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Monday, 8 October 2012

"M" is for Mongoose

CCF has carried out a number of camera trapping surveys, and also maintains a network of cameras positioned for ongoing monitoring of the wildlife on our land.  While we are mainly focused on cheetahs, there are many other species out there, and the cameras will trigger no matter what passes them by.  In this series of weekly blog entries, I will use these pictures to illustrate some of the wealth of animal life in Namibia - one species per week.  I hope you will enjoy seeing a little more of our world here in the bush.

When referencing African wildlife most people automatically think of the megafauna while the smaller species tend to be forgotten.  So today’s blog will highlight one of these overlooked animals: the banded mongoose.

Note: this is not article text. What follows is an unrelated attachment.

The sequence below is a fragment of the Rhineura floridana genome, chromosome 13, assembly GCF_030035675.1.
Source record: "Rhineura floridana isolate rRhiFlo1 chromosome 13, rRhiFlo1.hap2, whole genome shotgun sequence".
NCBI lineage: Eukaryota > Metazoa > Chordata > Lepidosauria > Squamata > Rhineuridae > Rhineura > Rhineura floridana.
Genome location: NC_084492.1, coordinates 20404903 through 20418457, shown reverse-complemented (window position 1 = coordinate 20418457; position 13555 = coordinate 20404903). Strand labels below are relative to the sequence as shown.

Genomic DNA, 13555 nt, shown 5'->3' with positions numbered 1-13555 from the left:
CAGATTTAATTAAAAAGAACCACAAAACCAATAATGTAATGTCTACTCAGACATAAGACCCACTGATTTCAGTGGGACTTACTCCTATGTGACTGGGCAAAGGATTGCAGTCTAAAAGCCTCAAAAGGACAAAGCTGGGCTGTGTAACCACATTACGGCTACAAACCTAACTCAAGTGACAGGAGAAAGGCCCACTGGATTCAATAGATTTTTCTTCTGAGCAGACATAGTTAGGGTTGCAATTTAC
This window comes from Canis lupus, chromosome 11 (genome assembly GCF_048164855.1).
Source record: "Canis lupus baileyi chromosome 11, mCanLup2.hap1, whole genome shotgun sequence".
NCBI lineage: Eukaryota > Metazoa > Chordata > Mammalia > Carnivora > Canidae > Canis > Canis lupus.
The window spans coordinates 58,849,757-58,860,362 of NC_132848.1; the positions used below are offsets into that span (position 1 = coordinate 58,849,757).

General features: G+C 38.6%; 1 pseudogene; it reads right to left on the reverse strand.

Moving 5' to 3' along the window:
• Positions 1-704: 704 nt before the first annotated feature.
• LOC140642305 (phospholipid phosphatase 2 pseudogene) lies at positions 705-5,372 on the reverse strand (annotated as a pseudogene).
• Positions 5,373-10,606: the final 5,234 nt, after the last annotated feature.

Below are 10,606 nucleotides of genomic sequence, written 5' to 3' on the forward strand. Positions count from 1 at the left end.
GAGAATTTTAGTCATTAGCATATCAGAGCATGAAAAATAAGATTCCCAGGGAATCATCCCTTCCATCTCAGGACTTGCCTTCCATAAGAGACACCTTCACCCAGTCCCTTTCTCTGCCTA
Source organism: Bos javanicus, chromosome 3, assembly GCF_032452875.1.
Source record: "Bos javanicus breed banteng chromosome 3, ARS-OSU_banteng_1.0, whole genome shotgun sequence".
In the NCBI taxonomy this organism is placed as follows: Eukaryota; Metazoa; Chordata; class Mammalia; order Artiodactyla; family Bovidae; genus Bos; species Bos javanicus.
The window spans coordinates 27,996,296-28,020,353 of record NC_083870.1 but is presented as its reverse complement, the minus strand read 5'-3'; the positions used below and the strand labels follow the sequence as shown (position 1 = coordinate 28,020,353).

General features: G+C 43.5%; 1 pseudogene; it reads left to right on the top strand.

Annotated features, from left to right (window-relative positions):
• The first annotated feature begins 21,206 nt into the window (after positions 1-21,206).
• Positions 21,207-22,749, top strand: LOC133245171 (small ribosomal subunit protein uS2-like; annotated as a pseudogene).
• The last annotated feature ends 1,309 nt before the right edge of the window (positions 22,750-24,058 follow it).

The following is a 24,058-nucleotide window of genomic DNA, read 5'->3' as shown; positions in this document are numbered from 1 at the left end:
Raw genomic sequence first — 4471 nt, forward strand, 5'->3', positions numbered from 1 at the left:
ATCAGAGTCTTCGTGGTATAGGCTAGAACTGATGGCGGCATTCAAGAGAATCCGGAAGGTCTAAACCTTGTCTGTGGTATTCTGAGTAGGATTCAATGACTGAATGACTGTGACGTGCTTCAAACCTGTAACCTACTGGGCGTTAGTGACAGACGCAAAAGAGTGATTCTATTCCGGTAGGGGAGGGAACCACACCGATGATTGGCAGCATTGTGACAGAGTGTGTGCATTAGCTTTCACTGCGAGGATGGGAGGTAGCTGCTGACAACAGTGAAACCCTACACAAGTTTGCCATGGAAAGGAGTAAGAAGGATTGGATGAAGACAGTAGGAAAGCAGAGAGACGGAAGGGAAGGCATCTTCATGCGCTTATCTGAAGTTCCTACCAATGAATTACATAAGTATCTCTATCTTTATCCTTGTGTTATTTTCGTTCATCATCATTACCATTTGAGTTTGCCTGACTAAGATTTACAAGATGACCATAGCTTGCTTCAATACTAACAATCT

The banded mongoose is a small yet sturdy animal that can weigh between 1.5 to 2kg.  They are dark brown/grey in colour with brown bands running down their body and tail.

Unlike most mongoose species that are solitary, the banded mongoose lives in large social groups where all the females mate and produce young.  When the groups get too big some of the younger females will be pushed out of the group by the older females and males and will form groups of their own.

They are listed as least concern by the IUCN and can be found throughout East and South-central Africa; they are extremely adaptable and live in a variety of habitats such as savannah, open forests and grassland, although they do prefer to stay near water.  Their main diet consists of beetles, millipedes and other insects but they will also feed on small frogs, birds and eggs to sustain their diet. 

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